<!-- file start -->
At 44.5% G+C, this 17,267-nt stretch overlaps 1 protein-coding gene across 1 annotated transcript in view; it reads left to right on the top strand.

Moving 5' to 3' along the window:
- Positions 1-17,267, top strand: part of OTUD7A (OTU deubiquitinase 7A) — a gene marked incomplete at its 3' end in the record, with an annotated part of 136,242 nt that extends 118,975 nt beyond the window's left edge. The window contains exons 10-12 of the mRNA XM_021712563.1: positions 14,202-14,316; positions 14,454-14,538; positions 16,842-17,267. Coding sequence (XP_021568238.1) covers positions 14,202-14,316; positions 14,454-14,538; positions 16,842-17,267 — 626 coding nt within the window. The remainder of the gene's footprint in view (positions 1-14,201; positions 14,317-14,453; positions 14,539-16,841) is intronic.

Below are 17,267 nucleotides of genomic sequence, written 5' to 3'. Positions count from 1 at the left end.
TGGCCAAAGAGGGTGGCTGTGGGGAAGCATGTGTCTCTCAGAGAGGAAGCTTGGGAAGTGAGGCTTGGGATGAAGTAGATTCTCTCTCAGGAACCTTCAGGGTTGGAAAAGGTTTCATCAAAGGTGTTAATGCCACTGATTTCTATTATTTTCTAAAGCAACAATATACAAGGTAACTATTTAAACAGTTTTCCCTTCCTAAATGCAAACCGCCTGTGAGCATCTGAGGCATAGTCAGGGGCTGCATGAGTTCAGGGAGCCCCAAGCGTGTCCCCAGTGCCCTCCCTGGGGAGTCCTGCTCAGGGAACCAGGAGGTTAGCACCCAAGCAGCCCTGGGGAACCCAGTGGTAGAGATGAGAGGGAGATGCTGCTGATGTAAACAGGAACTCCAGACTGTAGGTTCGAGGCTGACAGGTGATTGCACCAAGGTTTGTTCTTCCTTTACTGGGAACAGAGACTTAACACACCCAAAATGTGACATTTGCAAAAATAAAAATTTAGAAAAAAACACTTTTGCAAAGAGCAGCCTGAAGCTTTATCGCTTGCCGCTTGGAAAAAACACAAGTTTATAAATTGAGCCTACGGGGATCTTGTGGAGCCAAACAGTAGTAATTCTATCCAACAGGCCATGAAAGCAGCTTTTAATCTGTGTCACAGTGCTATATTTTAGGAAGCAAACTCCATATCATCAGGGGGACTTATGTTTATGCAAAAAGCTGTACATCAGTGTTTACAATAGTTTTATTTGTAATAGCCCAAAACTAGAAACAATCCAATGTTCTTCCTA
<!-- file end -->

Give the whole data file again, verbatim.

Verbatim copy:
At 44.5% G+C, this 17,267-nt stretch overlaps 1 protein-coding gene across 1 annotated transcript in view; it reads left to right on the top strand.

Moving 5' to 3' along the window:
- Positions 1-17,267, top strand: part of OTUD7A (OTU deubiquitinase 7A) — a gene marked incomplete at its 3' end in the record, with an annotated part of 136,242 nt that extends 118,975 nt beyond the window's left edge. The window contains exons 10-12 of the mRNA XM_021712563.1: positions 14,202-14,316; positions 14,454-14,538; positions 16,842-17,267. Coding sequence (XP_021568238.1) covers positions 14,202-14,316; positions 14,454-14,538; positions 16,842-17,267 — 626 coding nt within the window. The remainder of the gene's footprint in view (positions 1-14,201; positions 14,317-14,453; positions 14,539-16,841) is intronic.

Below are 17,267 nucleotides of genomic sequence, written 5' to 3'. Positions count from 1 at the left end.
TGGCCAAAGAGGGTGGCTGTGGGGAAGCATGTGTCTCTCAGAGAGGAAGCTTGGGAAGTGAGGCTTGGGATGAAGTAGATTCTCTCTCAGGAACCTTCAGGGTTGGAAAAGGTTTCATCAAAGGTGTTAATGCCACTGATTTCTATTATTTTCTAAAGCAACAATATACAAGGTAACTATTTAAACAGTTTTCCCTTCCTAAATGCAAACCGCCTGTGAGCATCTGAGGCATAGTCAGGGGCTGCATGAGTTCAGGGAGCCCCAAGCGTGTCCCCAGTGCCCTCCCTGGGGAGTCCTGCTCAGGGAACCAGGAGGTTAGCACCCAAGCAGCCCTGGGGAACCCAGTGGTAGAGATGAGAGGGAGATGCTGCTGATGTAAACAGGAACTCCAGACTGTAGGTTCGAGGCTGACAGGTGATTGCACCAAGGTTTGTTCTTCCTTTACTGGGAACAGAGACTTAACACACCCAAAATGTGACATTTGCAAAAATAAAAATTTAGAAAAAAACACTTTTGCAAAGAGCAGCCTGAAGCTTTATCGCTTGCCGCTTGGAAAAAACACAAGTTTATAAATTGAGCCTACGGGGATCTTGTGGAGCCAAACAGTAGTAATTCTATCCAACAGGCCATGAAAGCAGCTTTTAATCTGTGTCACAGTGCTATATTTTAGGAAGCAAACTCCATATCATCAGGGGGACTTATGTTTATGCAAAAAGCTGTACATCAGTGTTTACAATAGTTTTATTTGTAATAGCCCAAAACTAGAAACAATCCAATGTTCTTCCTA